, Volume 51, Issue 1, pp 75-83

Feeding ecology of feral cats on a heterogeneous subtropical oceanic island (La Palma, Canarian Archipelago)

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We found a total of 987 prey in the 500 scats of feral catsFelis silvestris catus Linnaeus, 1758 analyzed in the present study. Introduced mammals (rabbits, rats and mice) constituted the most important prey both in percentage and biomass. Reptiles were the second most important prey, being more frequent than birds and invertebrates. Mammals were the most frequently eaten group in all five main habitats of the island, being more frequent than the remainder of prey in the laurel forest. Rabbits appeared more often in the temperate forest, rats in the laurel forest and mice in the high mountain. Birds were more frequently captured in the three higher habitats (laurel and pine forest, and high mountain) than in the two lower ones (xerophytic shrub and temperate forest). Reptiles were preyed on less in the laurel forest than in the other main habitats. Morisita index indicates a high trophic overlap among the different habitats with the exception of the laurel forest which shows important differences from the other habitats. Levin’s niche-breadth was broader in the xerophytic shrub and narrower in the temperate forest, reaching intermediate levels in the other three main habitats. The results obtained in the present study evidence a general pattern in the trophic ecology among similar habitats in the different subtropical Canarian islands. However, some important differences exist that could be a function of the differential prey availability and composition in each ecosystem.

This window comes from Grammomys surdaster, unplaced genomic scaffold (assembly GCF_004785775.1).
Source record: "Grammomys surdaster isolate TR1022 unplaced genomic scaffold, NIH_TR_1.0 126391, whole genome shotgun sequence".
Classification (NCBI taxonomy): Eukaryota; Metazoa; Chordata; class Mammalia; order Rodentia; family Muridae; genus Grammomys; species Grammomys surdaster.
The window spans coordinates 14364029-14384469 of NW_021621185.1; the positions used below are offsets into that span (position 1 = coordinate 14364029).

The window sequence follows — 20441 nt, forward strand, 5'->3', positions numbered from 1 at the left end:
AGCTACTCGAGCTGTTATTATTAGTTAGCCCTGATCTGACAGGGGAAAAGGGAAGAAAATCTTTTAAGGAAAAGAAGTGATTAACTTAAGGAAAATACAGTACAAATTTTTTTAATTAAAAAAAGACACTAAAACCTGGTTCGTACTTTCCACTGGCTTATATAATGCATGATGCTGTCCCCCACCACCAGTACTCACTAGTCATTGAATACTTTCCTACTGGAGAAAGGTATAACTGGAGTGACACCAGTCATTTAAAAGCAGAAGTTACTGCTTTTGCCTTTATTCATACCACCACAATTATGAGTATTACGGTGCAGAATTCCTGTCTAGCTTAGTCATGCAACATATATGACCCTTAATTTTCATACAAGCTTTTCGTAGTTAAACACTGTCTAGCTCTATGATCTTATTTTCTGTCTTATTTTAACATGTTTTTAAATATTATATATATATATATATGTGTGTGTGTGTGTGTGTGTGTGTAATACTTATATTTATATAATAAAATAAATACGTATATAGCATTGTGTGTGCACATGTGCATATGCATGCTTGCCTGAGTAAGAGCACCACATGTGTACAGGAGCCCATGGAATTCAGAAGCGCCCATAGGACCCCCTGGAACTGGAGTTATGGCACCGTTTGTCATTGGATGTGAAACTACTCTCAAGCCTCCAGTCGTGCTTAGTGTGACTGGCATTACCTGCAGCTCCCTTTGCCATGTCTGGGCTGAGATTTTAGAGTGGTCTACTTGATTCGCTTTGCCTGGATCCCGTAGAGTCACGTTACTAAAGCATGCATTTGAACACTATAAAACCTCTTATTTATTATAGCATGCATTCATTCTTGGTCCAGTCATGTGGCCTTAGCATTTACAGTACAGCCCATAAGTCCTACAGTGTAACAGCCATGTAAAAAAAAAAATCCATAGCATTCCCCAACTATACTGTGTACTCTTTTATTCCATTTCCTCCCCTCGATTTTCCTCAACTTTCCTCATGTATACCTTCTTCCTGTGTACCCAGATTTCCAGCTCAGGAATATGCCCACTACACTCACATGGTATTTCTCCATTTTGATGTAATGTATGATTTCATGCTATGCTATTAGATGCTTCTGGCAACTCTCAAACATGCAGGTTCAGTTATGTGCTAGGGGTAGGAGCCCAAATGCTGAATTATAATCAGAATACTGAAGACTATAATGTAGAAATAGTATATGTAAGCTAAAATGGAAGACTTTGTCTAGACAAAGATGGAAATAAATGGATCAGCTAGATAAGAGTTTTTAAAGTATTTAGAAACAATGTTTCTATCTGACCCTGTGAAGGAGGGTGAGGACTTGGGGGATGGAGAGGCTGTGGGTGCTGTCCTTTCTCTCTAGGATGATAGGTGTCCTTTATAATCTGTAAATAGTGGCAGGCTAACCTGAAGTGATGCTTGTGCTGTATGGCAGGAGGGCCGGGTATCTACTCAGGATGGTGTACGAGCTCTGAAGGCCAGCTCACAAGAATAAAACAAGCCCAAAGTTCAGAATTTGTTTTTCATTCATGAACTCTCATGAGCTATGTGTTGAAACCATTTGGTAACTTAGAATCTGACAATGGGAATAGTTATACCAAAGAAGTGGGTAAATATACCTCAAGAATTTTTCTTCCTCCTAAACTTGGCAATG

Associate Editor was Krzysztof Schmidt.